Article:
A return to civility

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“If I am a holy child of God, then so is everyone else” - Richard Rohr. If I am made in the image and likeness of God, then so is everyone else. And from these statements flows the difficult concept of love thy neighbor as thyself. In the polarized world of 2023, we see little example of living these precepts.

President Biden disowning his 7th grandchild via instructions to his spokespeople starts at the top with a bad example. The most extreme evidence of a failure to adhere to these principles plays out in Ukraine and sites of other civil conflict in Europe and Africa.

Recently former President Obama raised concern over the press coverage of the loss of life on board the Titan submersible compared to the contemporaneous loss of life by drowning of 700 migrants off the coast of Greece. He called it “an untenable situation” going on to point out the struggles facing refugees around the world.

And the other perspective to the plight of refugees is graphically portrayed by Governors DeSantis and Abbot bussing and flying immigrants to various locations rather than assisting them, welcoming them, and recognizing in them their shared humanity.

Obama pointed out the larger problem: ”Our democracy is not going to be healthy with the levels of inequality that we’ve seen, generated from globalization, automation, the decline in unions, obscene inequality.” The failure of society to focus on the tremendous loss of life of those who were seeking asylum, escaping from oppression, and drowning in a smugglers boat as they tried to find a better life was totally overshadowed by the wealthy few out for a joy ride crushed by the power of the ocean collapsing a poorly designed submersible. Obama went on to say “And in some ways, its indicative of the degree to which people’s chances have grown so disparate.”

Rohr commented that hatred holds a group together better and more completely than love and inclusivity. That is so terribly evident in the political divide that plays out in the House, more so than in the Senate, and among the die hard far right and far left. Those who hate project their own negative attributes on those they hate and attack it over there rather than dealing with it and eliminating it in themselves.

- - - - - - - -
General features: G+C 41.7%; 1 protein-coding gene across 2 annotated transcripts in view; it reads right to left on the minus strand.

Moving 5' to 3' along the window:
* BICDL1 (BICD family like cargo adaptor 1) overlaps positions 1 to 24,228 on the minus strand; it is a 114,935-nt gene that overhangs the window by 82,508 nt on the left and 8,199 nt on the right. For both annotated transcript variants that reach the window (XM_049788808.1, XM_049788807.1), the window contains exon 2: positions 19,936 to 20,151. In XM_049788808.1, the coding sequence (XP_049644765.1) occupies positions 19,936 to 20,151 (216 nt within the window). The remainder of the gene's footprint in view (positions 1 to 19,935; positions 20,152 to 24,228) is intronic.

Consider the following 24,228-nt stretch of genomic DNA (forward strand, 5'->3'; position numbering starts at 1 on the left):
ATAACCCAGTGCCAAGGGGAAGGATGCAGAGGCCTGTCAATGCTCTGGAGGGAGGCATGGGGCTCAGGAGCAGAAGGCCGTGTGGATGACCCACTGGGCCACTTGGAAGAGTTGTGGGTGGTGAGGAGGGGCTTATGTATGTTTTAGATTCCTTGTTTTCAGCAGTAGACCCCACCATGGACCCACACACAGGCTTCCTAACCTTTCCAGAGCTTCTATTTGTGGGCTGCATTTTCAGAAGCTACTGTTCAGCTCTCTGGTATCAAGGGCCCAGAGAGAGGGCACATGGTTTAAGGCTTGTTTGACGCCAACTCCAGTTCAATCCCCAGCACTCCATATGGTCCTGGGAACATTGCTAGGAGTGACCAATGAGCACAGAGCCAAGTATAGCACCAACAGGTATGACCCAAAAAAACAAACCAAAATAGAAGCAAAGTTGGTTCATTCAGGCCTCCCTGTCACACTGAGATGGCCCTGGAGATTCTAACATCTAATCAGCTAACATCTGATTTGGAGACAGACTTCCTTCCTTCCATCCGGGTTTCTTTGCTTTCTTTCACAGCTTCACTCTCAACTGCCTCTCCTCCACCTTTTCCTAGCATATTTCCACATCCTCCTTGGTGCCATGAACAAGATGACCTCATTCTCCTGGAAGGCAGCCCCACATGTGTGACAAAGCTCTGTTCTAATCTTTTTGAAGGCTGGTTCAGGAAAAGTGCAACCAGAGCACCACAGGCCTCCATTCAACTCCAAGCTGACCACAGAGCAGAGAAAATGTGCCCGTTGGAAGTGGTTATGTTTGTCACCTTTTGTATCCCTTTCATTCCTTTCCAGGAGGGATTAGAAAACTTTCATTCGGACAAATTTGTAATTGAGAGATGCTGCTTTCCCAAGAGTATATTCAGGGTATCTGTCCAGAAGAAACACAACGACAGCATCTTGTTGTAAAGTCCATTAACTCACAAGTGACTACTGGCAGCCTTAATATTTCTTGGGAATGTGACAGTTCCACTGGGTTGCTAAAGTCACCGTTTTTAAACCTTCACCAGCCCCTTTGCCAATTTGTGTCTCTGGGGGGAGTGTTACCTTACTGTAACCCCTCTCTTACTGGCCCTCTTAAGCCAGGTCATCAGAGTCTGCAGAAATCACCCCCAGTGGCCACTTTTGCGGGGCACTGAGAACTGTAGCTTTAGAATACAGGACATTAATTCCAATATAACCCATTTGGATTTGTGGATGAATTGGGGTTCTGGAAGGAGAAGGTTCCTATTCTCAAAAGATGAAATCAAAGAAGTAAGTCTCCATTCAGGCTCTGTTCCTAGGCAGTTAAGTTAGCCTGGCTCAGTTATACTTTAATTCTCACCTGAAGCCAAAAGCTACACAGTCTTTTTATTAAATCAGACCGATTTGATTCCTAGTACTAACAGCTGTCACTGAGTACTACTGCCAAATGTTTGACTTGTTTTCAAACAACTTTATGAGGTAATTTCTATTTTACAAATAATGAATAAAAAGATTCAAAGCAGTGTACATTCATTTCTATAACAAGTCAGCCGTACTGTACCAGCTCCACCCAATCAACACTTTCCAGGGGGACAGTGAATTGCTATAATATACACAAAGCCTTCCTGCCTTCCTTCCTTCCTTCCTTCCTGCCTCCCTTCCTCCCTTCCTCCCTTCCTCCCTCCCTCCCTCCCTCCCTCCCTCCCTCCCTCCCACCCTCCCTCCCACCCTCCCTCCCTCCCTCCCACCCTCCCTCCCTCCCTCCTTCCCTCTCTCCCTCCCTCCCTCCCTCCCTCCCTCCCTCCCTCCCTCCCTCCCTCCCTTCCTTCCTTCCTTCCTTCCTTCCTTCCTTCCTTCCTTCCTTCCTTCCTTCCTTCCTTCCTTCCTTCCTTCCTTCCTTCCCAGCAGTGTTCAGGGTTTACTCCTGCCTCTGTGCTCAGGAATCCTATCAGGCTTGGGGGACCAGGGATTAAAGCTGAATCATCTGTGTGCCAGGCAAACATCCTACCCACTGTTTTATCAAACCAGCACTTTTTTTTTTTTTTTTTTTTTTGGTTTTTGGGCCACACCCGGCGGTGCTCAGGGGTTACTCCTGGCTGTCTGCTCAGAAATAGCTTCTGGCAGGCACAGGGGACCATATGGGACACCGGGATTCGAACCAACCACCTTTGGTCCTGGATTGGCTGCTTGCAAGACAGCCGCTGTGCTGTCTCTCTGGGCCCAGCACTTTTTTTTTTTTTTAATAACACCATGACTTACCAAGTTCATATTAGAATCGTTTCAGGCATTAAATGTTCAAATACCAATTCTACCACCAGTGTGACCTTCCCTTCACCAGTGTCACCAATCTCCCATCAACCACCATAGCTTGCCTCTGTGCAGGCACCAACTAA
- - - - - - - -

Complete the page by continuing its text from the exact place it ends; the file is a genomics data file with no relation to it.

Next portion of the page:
Adam Bucko points out that unless we are willing to see Christ on the roadside begging for change, in the tent cities, in the refugees struggling to gain entrance to America by means legal and illegal, the poor and the rejected we have no business looking for Him in churches and at the altar. He likens those downtrodden souls to the lost sheep rescued by the Shepherd in Matthew’s Gospel.

Art has been said to hold a mirror up to society. Artists are often the conscience of their peers; they are prophets who speak truth to power. Rohr states that Art is the expression of the Spirit (not our spirit but the Third Person of the Trinity). A few years ago, the Guthrie included a new play by The Moving Company, “Refugia”, in its regular season. I had not seen such a powerful play in years. It portrayed vignettes of refugees fleeing for various reasons including religious and political persecution. What was most compelling was that no matter the reason, the journey was the same and the necessity to flee was also the same. Bigotry and the accession to power of nationalistic and fascist individuals, who mesmerized the common people with propaganda and lies, bullied entire races and classes of people into exile and death.

We are seeing all of that today in state legislatures throughout the country. We are seeing it in the banning of books and usurping the authority of school systems to determine curriculum. We are seeing it in the attempt to limit those who can vote. We are not living that we are all made in the image and likeness of God.

We are fortunate that former President Obama is willing to speak out, much like his predecessor, former President Carter. We need a strong voice of dissent, of criticism to hold a mirror up to our society to hopefully bring about change; a return to civility.

This article originally appeared on St. Cloud Times: A return to civility